“During the interviews, Jason Cochran did show how upset he was with Kelly and her extramarital affairs,” Cindy Barrette told “Snapped”
In March 2015, police searched the Cochan’s home. They didn’t find a body, nor any evidence, but they did find the rough draft of a book written by Jason in which he talked about going on killing sprees and seeking revenge against someone, who they say was very similar to Chris Regan. Shortly afterward, the Cochrans left town and returned to Indiana, moving to the town of Hobart.
On February 20, 2016, Kelly Cochran called 911 saying her husband wasn’t breathing. When technicians arrived, Kelly was hysterical and disruptive, and they realized that Jason was already dead. It appeared he had died from a heroin overdose, which he had reportedly began using to battle his chronic back pain. When friend Walter Ammerman III heard the news, he couldn’t believe it.
“Right away the wheels were turning,” he told “Snapped.” “ Just didn’t seem normal. I never knew anything about any harder drugs than marijuana.”
When the Hobart Medical Examiner examined Jason’s body, he confirmed that he had been taking copious amounts of drugs, but it also showed that he had died from asphyxiation from strangulation.
“His manner of death was homicide,” Lake County Prosecutor Nadia Wardip told “Snapped.”
Police repeatedly interviewed Kelly Cochran and thought she was about to crack, but in late April 2016, she texted detectives telling them she was on the West Coast, living on the lam. Now the suspect in two deaths, both the Iron River and Hobart Police Departments issued warrants for her arrest. Detectives repeatedly texted her, hoping she would check her phone, and they could get a GPS reading on her. Eventually, they tracked her to her cousin’s home in Kentucky and arrested her on April 28, 2016.
In custody, Kelly soon told detectives everything they wanted to know and more. She said when she and Jason were married in 2002, they made a pact that if one of them ever cheated on the other, they would kill the person with whom they cheated. Furious about her ongoing affair with Chris Regan, Kelly claimed Jason forced her to lure him to their home, and while she was having sex with Regan, her husband shot him in the head. She said Jason dismembered Regan, and she later brought investigators to where pieces of his body were dumped. All police found was a skull with a bullet hole in it. The teeth matched Chris Regan’s.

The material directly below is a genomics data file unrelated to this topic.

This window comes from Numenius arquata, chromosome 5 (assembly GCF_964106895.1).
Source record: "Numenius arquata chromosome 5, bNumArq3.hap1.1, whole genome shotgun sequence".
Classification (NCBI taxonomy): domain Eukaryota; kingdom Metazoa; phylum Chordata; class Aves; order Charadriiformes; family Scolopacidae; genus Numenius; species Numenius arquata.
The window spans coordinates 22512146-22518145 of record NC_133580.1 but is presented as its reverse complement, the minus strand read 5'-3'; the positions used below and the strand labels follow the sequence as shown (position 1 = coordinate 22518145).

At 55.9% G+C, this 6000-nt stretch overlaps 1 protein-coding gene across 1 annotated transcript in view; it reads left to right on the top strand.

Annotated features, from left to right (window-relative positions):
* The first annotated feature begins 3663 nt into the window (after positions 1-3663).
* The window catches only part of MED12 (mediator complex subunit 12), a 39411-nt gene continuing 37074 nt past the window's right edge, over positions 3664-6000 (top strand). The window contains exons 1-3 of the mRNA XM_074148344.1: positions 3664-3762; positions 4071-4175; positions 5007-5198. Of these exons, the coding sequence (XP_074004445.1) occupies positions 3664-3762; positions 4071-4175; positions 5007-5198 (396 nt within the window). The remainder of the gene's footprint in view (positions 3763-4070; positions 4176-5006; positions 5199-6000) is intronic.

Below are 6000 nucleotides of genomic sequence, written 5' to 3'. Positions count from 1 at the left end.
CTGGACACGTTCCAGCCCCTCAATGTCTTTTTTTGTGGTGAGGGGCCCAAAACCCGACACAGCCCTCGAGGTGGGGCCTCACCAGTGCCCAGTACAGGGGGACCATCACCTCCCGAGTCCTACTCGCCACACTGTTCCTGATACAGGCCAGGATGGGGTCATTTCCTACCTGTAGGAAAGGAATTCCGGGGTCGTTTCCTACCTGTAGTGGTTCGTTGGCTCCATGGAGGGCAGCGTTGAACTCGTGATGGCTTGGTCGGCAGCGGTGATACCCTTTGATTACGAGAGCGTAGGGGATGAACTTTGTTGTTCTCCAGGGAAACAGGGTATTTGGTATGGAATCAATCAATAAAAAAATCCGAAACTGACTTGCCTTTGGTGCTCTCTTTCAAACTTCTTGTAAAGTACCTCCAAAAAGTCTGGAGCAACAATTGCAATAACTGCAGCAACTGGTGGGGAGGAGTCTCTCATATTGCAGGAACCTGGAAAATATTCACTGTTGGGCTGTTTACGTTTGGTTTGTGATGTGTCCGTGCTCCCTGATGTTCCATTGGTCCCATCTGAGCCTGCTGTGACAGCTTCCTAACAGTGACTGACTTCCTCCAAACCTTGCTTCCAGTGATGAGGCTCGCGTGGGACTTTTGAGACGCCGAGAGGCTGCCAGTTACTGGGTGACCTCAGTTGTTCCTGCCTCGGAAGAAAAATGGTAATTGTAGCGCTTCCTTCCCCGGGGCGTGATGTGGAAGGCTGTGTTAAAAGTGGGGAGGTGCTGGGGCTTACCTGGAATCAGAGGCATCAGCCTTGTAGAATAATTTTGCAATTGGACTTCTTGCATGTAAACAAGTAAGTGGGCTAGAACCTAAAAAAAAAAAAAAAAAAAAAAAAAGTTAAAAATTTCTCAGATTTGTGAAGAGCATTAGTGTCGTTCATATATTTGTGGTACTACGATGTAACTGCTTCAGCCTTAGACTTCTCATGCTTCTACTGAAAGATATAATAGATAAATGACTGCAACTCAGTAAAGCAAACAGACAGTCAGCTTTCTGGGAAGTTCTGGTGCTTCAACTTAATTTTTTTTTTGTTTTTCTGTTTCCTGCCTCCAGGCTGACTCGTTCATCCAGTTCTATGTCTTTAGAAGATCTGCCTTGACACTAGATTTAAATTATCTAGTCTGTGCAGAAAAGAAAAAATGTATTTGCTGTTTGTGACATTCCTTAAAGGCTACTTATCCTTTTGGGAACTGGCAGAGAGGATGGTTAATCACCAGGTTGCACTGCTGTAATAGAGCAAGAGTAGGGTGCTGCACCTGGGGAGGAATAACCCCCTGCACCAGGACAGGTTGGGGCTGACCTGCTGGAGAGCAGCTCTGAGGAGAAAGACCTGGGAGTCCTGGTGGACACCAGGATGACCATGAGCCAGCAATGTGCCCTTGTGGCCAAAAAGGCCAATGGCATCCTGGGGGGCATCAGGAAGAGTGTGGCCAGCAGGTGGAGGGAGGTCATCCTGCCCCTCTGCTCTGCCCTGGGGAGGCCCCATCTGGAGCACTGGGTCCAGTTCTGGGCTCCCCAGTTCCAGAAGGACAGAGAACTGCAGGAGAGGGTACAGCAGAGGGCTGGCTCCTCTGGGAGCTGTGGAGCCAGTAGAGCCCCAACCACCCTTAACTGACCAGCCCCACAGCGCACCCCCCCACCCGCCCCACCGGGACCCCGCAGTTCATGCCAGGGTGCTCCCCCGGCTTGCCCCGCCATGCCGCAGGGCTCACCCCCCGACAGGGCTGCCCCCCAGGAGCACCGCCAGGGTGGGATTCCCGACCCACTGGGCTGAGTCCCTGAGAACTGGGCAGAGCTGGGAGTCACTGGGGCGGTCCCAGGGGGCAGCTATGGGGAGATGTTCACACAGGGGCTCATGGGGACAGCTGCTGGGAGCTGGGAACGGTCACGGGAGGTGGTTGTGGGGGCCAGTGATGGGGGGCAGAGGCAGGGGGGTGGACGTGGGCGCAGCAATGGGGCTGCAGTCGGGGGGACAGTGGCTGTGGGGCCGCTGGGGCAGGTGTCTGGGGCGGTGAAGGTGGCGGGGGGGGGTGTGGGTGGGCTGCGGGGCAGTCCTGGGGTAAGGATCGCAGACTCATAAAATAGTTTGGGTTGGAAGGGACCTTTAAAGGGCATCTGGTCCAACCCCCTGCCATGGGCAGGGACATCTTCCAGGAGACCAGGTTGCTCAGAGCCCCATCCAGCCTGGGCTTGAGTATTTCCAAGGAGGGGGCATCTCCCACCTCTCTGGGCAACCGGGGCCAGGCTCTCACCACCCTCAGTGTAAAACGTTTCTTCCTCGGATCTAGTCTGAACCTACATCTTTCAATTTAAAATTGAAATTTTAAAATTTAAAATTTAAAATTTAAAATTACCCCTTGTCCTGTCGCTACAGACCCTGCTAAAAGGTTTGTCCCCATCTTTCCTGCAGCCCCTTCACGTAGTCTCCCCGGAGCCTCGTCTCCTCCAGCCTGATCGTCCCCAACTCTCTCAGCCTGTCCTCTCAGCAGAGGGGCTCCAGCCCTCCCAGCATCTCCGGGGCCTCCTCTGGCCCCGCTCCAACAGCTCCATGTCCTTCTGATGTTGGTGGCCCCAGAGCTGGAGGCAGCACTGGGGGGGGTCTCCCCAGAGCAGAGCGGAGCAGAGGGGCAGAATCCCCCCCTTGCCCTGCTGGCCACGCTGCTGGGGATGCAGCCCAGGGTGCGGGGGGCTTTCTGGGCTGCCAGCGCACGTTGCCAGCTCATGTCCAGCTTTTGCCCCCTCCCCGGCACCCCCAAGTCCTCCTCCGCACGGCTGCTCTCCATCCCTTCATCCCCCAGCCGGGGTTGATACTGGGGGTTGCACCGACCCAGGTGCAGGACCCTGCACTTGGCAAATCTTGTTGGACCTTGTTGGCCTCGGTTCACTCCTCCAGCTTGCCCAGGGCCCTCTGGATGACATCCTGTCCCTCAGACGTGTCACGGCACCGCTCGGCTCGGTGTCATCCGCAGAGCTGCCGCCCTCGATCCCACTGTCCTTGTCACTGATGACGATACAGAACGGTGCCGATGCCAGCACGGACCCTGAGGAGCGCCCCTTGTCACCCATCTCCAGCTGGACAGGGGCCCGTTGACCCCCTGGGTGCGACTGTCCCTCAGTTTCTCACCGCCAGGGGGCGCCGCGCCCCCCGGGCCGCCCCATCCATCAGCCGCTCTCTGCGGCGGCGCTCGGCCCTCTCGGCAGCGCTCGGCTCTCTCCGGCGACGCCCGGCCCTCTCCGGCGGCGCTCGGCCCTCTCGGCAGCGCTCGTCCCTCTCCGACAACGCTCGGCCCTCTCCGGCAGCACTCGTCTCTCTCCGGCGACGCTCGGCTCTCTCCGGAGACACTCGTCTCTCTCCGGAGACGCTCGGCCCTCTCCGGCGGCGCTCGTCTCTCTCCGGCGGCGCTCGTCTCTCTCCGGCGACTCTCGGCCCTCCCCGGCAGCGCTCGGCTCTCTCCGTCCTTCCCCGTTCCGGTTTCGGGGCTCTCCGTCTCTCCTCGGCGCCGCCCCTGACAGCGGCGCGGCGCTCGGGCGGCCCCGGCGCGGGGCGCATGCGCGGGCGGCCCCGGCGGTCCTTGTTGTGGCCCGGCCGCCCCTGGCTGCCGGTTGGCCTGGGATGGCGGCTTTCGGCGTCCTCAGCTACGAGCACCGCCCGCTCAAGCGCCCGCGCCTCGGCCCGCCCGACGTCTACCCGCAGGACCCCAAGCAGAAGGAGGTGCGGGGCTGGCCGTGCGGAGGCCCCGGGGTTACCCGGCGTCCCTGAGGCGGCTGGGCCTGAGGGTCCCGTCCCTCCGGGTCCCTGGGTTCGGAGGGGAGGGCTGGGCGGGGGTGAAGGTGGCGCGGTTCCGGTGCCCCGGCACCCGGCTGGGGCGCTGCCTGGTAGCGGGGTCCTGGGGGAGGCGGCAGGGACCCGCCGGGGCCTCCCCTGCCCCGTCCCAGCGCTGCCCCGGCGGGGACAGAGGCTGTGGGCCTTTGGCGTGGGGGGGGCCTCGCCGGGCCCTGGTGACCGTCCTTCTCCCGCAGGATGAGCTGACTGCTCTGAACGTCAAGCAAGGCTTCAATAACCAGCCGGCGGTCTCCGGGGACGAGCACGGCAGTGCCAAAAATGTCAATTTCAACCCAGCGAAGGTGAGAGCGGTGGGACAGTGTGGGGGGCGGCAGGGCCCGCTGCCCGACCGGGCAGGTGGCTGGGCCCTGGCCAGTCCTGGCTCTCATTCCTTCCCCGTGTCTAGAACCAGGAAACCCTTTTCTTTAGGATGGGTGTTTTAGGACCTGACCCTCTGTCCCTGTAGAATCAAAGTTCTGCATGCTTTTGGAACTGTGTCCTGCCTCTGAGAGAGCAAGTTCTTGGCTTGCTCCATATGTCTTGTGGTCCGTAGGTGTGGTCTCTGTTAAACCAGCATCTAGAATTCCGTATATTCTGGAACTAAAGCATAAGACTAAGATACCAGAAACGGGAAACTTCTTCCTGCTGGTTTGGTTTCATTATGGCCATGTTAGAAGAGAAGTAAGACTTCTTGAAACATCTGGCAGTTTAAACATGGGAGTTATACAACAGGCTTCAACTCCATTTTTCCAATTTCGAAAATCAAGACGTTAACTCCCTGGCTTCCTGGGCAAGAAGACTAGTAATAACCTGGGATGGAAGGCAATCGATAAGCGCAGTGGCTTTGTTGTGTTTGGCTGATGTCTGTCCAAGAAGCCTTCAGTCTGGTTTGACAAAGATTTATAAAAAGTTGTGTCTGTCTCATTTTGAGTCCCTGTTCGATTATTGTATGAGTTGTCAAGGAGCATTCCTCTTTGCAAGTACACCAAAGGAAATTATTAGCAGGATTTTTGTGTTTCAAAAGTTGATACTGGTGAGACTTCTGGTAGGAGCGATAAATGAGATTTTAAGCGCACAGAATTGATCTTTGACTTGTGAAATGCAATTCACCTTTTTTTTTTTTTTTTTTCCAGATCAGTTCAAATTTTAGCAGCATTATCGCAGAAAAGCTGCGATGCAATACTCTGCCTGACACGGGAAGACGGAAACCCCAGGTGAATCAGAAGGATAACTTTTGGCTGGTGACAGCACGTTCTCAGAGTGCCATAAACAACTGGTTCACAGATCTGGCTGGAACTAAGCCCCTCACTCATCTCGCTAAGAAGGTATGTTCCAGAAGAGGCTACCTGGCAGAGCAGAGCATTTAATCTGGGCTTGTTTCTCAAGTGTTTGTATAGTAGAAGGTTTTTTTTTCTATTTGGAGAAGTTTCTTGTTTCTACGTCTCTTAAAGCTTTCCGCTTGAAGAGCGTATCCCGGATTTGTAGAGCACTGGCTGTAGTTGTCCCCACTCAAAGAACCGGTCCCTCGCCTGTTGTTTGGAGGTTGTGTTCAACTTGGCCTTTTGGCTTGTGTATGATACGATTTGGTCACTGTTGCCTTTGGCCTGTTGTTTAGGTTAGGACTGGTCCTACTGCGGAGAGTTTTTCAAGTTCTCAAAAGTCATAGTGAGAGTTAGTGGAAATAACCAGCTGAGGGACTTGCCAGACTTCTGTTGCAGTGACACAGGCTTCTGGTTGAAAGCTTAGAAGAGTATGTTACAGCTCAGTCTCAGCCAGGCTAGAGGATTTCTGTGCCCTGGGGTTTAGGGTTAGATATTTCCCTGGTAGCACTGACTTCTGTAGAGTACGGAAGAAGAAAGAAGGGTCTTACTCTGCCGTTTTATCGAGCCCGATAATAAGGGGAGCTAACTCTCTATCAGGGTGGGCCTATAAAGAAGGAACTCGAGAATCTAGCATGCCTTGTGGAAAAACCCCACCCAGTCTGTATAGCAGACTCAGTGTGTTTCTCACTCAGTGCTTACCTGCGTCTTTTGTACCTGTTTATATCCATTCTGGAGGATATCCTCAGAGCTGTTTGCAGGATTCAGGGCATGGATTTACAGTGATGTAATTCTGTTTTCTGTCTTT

According to court records, Kelly told detectives her affair with Regan was "the only good thing I had in my life." After his murder, she blamed her husband and decided to murder him.
“It was revenge,” she said. “I evened the score."
In early 2017, Kelly Cochran went on trial for taking part in the killing of Chris Regan and was found guilty on five counts, including first-degree murder, and was sentenced to life in prison, reported Michigan Live. Rather than go through a second trial for the murder of her husband, she pleaded guilty in April 2018 and was sentenced to an additional 65 years in prison, according to The Chicago Tribune.
While in custody, Kelly began making claims she and her husband might have committed other murders. In court filings, Iron County prosecuting attorney Melissa Powell said Cochran “claimed responsibility for the deaths of other individuals, which, if true, make her a serial killer.” In 2018, Investigation Discovery aired the docuseries "Dead North," which investigated the possibility that the Cochrans were serial killers. The show featured Iron River Police Chief Laura Frizzo, who was relieved from duty in December 2016, and included unsubstantiated allegations of the couple serving hamburgers made from Regan’s ground-up remains, as well as accusations from family members saying they may have killed nine other victims. To date, no further charges have been brought against Kelly Cochran.
[Photo: "Snapped" Screengrab]
Crime Time is your destination for true crime stories from around the world, breaking crime news, and information about Oxgen's original true crime shows and documentaries. Sign up for our Crime Time Newsletter and subscribe to our true crime podcast Martinis & Murder for all the best true crime content.